The two districts were formed as part of a pilot program, which was to last three years, to control Canada thistle. Landowners outside the pilot districts saw just how successful the program was in combating Canada thistle, and they petitioned to form another district, which would include more land in Larimer County.

At first, some committee members wanted to include the rest of Larimer County in its entirety. This was voted down because of the vast areas of range and forest lands. The final decision was to include Canada thistle control on all irrigated lands within the Northern Colorado Water Conservancy District. Thus, the East Larimer County Weed Control District was formed on April 19, 1962.

In addition, the two pilot districts petitioned for an extension of their termination date in November 1962. A new termination date was set for December 31, 1966.

In February 1967, the Advisory Committee members of the three districts petitioned to dissolve the districts and consolidate them into one. On March 1, 1967, the three districts became the Larimer County Weed Control District.

The original districts were formed using the parameters of The Pest Act, Ch. 6, Art.16, CRS 1953. The Larimer County Weed Control District now operates under 35-5 CRS 1973 and 35-5.5 CRS 1990.

The districts were originally funded out of the Larimer County general fund. In 1982, the Larimer County attorney began to look at the option of a special mill levy to fund the Weed District. Today, the Weed Control District is funded by a mill levy assessed on landowners within the Weed District boundaries. According to 35-5 CRS 1973, the mill levy cannot exceed 2 mills. The Weed District now operates on a budget funded by a mill levy of .147 mills.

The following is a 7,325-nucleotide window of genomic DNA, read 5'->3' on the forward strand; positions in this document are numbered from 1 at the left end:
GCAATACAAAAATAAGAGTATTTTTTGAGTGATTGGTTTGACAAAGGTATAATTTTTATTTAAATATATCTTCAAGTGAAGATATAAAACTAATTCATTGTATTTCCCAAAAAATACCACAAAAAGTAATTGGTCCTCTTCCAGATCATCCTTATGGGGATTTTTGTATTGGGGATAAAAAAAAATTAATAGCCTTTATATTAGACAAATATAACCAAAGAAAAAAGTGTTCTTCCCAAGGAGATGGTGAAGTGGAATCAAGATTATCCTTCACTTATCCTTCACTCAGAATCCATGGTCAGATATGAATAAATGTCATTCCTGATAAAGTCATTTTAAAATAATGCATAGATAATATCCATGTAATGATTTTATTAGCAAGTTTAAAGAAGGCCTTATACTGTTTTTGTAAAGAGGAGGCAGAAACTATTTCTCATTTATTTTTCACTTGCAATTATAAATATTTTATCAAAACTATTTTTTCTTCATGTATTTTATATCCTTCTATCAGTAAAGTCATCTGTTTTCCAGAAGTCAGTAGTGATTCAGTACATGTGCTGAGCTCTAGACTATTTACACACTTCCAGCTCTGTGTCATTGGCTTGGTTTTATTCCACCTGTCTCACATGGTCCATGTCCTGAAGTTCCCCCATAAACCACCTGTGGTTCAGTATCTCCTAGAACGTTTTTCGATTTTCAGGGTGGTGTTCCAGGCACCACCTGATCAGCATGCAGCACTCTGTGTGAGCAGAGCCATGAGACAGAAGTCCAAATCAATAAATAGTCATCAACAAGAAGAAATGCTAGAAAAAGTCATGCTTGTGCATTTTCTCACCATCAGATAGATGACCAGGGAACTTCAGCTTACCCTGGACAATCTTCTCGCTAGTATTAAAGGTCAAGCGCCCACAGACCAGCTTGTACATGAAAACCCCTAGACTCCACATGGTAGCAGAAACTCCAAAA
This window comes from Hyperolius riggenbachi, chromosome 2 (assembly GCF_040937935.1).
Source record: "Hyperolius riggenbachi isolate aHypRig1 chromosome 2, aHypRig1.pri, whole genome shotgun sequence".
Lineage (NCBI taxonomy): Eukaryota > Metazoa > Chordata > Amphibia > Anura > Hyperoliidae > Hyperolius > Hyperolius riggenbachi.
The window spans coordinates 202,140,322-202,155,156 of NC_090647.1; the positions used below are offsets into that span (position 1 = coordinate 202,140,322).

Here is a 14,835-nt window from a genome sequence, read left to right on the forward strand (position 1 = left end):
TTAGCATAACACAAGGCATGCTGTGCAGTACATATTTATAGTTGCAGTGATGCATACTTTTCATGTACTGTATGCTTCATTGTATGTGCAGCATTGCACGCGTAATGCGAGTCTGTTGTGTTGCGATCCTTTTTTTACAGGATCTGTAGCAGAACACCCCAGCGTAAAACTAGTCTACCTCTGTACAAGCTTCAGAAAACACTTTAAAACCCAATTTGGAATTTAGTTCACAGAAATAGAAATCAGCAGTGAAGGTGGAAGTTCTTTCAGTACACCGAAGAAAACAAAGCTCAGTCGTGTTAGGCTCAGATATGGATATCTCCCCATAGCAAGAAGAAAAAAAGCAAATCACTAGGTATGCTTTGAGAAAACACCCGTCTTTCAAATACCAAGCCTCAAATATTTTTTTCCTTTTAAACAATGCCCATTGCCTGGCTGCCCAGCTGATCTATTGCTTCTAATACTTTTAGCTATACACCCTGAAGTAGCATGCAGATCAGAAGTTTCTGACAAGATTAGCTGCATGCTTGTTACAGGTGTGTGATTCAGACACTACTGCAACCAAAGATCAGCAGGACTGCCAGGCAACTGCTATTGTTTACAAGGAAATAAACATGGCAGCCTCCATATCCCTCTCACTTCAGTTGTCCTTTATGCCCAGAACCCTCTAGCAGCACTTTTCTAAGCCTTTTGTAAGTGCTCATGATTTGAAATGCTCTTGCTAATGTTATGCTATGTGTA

The Larimer County Land Stewardship Advisory Board consists of seven members appointed by the Larimer County Board of County Commissioners. The purpose of this group is to serve as a sounding board for overall weed control policy and forestry issues and to represent county constituents on issues for the Larimer County Board of County Commissioners.

The weed management of county-maintained rights-of-way is the responsibility of the Larimer County Weed District and mandated by the Colorado Noxious Weed Act. Property owners requesting "no spray" are responsible for noxious weed management within that zone. Failure to comply will result in Larimer County resuming spraying operations. The posting requirements listed below must be met if Larimer County is to honor a request to refrain from treating an area with herbicides.

  • Signs must be posted immediately adjacent to the rights-of-way but not on the rights-of-way.
  • Signs must be posted at each end of the property; spraying operations will end at the point where the first sign is posted and begin at the point where the second sign is posted.
  • Signs must be clearly visible to approaching traffic from the road; they must be at least 36 inches above the ground and not obstructed from view.
  • Signs and the lettering on them must be large enough to be easily read from 20 yards distance.
  • Requests need to be submitted annually.

To request County Road No Spray areas, submit your request using the link below. You will need to create an account in the online portal first before submitting your request.

Submit a Do Not Spray Request

If you do not have Internet access, please call (970) 498-5768 for assistance

Larimer County Weed District

OFFICE: 2649 E. Mulberry St., Suite 6, Fort Collins, CO 80524
PHONE: (970) 498-5768
EMAIL: ranthes@larimer.org
OFFICE HOURS: 8 a.m. - 4 p.m., Monday - Friday (except holidays) Please call ahead for an appointment.